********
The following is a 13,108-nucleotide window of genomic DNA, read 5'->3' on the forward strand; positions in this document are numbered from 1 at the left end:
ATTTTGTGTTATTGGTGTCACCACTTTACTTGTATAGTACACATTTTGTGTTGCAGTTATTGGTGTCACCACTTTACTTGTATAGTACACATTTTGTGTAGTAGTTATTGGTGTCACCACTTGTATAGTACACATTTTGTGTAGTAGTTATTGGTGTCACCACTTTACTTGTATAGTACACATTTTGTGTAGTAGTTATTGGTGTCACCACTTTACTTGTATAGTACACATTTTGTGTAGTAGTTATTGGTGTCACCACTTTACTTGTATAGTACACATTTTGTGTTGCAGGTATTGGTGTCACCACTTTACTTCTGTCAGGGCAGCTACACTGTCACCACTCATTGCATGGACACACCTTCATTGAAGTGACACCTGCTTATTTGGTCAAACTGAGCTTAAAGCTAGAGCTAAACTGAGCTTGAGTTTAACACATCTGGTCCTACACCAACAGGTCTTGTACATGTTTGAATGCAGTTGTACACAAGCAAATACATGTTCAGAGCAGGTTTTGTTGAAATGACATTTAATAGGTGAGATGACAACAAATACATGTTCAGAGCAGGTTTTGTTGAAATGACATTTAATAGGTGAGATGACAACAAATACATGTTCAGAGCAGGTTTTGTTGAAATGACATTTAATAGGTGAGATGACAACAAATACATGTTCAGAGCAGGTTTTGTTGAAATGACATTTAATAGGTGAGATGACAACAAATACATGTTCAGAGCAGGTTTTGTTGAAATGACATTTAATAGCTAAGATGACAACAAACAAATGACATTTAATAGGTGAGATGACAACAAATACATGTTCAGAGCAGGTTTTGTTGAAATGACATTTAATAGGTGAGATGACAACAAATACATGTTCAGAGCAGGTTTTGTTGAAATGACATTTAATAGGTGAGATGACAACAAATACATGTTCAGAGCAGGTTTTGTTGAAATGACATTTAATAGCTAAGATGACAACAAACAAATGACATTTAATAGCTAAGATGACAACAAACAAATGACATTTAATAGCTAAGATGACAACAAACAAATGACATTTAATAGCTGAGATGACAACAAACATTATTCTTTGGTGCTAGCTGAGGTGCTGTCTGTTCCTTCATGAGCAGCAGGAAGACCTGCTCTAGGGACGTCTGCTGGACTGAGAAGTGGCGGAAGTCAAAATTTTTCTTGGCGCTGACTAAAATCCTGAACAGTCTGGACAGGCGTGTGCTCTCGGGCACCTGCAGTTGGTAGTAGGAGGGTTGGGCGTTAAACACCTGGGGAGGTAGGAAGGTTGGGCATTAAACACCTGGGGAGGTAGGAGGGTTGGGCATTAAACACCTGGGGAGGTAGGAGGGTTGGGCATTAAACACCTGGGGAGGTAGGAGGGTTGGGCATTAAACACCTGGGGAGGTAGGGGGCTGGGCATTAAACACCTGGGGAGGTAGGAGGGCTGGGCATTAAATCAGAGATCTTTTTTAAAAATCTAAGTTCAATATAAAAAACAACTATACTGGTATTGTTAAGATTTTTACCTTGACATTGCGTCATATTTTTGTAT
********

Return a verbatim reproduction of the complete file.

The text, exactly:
The following is a 13,108-nucleotide window of genomic DNA, read 5'->3' on the forward strand; positions in this document are numbered from 1 at the left end:
ATTTTGTGTTATTGGTGTCACCACTTTACTTGTATAGTACACATTTTGTGTTGCAGTTATTGGTGTCACCACTTTACTTGTATAGTACACATTTTGTGTAGTAGTTATTGGTGTCACCACTTGTATAGTACACATTTTGTGTAGTAGTTATTGGTGTCACCACTTTACTTGTATAGTACACATTTTGTGTAGTAGTTATTGGTGTCACCACTTTACTTGTATAGTACACATTTTGTGTAGTAGTTATTGGTGTCACCACTTTACTTGTATAGTACACATTTTGTGTTGCAGGTATTGGTGTCACCACTTTACTTCTGTCAGGGCAGCTACACTGTCACCACTCATTGCATGGACACACCTTCATTGAAGTGACACCTGCTTATTTGGTCAAACTGAGCTTAAAGCTAGAGCTAAACTGAGCTTGAGTTTAACACATCTGGTCCTACACCAACAGGTCTTGTACATGTTTGAATGCAGTTGTACACAAGCAAATACATGTTCAGAGCAGGTTTTGTTGAAATGACATTTAATAGGTGAGATGACAACAAATACATGTTCAGAGCAGGTTTTGTTGAAATGACATTTAATAGGTGAGATGACAACAAATACATGTTCAGAGCAGGTTTTGTTGAAATGACATTTAATAGGTGAGATGACAACAAATACATGTTCAGAGCAGGTTTTGTTGAAATGACATTTAATAGGTGAGATGACAACAAATACATGTTCAGAGCAGGTTTTGTTGAAATGACATTTAATAGCTAAGATGACAACAAACAAATGACATTTAATAGGTGAGATGACAACAAATACATGTTCAGAGCAGGTTTTGTTGAAATGACATTTAATAGGTGAGATGACAACAAATACATGTTCAGAGCAGGTTTTGTTGAAATGACATTTAATAGGTGAGATGACAACAAATACATGTTCAGAGCAGGTTTTGTTGAAATGACATTTAATAGCTAAGATGACAACAAACAAATGACATTTAATAGCTAAGATGACAACAAACAAATGACATTTAATAGCTAAGATGACAACAAACAAATGACATTTAATAGCTGAGATGACAACAAACATTATTCTTTGGTGCTAGCTGAGGTGCTGTCTGTTCCTTCATGAGCAGCAGGAAGACCTGCTCTAGGGACGTCTGCTGGACTGAGAAGTGGCGGAAGTCAAAATTTTTCTTGGCGCTGACTAAAATCCTGAACAGTCTGGACAGGCGTGTGCTCTCGGGCACCTGCAGTTGGTAGTAGGAGGGTTGGGCGTTAAACACCTGGGGAGGTAGGAAGGTTGGGCATTAAACACCTGGGGAGGTAGGAGGGTTGGGCATTAAACACCTGGGGAGGTAGGAGGGTTGGGCATTAAACACCTGGGGAGGTAGGAGGGTTGGGCATTAAACACCTGGGGAGGTAGGGGGCTGGGCATTAAACACCTGGGGAGGTAGGAGGGCTGGGCATTAAATCAGAGATCTTTTTTAAAAATCTAAGTTCAATATAAAAAACAACTATACTGGTATTGTTAAGATTTTTACCTTGACATTGCGTCATATTTTTGTAT